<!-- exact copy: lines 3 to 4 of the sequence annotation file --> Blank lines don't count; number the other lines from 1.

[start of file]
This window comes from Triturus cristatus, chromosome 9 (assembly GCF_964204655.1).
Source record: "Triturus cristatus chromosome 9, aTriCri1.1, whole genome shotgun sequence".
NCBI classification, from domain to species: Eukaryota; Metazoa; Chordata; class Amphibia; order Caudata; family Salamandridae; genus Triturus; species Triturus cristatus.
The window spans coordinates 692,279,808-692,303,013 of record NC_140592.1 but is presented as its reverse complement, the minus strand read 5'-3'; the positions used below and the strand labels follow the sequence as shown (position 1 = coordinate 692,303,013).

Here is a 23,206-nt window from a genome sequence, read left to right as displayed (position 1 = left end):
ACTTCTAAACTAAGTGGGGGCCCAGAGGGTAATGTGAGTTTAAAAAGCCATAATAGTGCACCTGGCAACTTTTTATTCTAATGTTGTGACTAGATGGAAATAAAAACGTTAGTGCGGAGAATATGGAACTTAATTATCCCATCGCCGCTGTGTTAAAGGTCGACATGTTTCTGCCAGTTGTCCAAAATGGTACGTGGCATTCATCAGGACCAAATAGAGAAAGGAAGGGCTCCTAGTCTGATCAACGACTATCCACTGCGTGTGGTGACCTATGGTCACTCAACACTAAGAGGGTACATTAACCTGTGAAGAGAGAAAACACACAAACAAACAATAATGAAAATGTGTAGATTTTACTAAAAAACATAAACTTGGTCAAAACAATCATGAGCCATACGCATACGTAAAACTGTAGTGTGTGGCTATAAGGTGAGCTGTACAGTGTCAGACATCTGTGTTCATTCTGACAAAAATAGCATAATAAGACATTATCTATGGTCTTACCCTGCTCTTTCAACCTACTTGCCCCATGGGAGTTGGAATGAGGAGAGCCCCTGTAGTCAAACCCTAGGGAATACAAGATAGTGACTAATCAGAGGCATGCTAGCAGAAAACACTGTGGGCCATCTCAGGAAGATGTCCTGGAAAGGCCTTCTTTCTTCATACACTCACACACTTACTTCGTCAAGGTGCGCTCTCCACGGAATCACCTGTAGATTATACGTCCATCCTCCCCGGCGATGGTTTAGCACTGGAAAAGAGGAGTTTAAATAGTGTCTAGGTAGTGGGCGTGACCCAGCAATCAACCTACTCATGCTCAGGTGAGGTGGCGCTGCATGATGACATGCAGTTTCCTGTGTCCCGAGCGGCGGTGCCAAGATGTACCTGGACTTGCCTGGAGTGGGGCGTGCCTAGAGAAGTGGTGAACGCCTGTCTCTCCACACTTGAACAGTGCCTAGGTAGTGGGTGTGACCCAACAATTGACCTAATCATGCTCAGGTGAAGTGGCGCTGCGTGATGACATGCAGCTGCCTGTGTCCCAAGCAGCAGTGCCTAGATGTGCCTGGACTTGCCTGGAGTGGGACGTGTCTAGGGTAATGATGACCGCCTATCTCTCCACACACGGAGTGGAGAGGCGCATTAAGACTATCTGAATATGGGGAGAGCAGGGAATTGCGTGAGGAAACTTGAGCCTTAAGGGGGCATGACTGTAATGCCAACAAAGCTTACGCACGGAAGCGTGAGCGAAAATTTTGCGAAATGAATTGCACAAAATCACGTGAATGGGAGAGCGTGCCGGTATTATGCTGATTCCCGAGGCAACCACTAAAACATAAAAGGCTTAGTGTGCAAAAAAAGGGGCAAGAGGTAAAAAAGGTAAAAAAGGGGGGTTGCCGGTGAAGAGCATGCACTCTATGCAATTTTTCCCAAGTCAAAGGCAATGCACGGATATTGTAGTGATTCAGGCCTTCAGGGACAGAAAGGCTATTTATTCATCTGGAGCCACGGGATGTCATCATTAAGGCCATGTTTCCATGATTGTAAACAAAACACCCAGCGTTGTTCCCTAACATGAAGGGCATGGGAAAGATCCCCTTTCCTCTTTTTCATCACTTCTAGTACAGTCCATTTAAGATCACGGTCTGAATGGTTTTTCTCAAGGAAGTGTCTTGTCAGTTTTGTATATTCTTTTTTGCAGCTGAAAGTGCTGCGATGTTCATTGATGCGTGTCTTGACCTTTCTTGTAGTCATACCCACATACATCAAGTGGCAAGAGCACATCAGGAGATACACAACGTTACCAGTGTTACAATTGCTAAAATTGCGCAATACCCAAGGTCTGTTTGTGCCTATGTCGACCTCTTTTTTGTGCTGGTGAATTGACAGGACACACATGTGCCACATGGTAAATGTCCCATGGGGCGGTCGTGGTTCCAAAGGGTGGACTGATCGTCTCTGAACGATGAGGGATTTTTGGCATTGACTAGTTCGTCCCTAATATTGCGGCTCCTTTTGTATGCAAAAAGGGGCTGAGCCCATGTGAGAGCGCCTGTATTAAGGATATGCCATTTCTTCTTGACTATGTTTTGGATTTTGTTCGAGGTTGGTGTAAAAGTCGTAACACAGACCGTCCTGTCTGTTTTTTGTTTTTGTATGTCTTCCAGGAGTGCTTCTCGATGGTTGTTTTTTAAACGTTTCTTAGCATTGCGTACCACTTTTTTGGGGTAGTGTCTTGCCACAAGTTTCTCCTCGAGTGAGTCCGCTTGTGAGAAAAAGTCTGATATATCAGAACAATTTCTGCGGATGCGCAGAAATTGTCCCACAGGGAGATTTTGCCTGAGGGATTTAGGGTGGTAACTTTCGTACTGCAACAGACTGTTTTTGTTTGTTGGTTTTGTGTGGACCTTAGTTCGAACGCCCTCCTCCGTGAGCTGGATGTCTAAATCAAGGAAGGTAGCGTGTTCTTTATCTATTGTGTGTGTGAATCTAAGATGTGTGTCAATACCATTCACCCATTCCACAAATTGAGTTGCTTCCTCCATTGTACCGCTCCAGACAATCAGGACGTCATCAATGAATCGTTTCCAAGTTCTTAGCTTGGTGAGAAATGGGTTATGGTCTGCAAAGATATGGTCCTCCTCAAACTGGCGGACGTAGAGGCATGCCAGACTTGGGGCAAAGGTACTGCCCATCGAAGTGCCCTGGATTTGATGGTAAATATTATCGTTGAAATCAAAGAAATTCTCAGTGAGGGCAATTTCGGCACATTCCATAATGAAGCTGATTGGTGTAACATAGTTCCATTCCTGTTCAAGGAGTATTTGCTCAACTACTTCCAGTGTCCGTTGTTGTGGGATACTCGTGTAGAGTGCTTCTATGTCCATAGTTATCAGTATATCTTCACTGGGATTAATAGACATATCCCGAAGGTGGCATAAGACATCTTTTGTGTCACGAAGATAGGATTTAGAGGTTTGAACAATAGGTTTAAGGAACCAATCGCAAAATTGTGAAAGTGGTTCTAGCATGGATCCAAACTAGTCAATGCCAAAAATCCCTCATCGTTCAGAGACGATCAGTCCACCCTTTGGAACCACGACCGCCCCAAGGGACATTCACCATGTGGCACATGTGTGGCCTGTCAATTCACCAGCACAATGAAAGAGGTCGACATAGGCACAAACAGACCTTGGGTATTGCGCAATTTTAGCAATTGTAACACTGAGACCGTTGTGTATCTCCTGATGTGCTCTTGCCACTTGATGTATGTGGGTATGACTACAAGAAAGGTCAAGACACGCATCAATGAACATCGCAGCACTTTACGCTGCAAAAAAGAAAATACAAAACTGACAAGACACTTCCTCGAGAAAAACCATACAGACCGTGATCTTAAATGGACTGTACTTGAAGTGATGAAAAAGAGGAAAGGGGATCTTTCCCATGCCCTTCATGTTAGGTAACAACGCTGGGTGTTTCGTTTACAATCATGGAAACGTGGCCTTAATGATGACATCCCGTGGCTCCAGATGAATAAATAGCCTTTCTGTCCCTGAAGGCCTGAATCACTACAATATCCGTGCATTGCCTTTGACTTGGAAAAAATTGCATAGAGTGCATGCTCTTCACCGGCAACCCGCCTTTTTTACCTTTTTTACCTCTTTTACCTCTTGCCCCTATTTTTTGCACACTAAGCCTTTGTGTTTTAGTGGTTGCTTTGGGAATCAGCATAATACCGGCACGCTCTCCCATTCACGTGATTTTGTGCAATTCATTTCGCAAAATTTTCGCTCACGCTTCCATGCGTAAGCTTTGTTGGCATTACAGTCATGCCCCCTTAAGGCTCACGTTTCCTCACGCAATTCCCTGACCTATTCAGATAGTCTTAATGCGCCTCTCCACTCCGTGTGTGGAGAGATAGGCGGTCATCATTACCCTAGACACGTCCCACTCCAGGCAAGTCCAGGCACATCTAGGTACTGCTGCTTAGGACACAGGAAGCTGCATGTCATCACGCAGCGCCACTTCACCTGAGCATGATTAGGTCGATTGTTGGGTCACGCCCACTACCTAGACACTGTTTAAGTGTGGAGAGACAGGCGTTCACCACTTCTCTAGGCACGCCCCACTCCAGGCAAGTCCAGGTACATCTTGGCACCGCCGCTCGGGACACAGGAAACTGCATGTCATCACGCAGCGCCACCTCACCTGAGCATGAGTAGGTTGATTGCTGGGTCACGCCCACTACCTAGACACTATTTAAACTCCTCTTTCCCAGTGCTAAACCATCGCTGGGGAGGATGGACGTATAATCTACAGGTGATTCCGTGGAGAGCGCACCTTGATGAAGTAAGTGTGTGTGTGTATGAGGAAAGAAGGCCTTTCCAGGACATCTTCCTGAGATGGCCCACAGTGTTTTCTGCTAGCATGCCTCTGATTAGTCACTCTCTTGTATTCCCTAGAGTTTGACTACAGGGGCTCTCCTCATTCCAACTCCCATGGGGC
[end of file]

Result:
NCBI classification, from domain to species: Eukaryota; Metazoa; Chordata; class Amphibia; order Caudata; family Salamandridae; genus Triturus; species Triturus cristatus.
The window spans coordinates 692,279,808-692,303,013 of record NC_140592.1 but is presented as its reverse complement, the minus strand read 5'-3'; the positions used below and the strand labels follow the sequence as shown (position 1 = coordinate 692,303,013).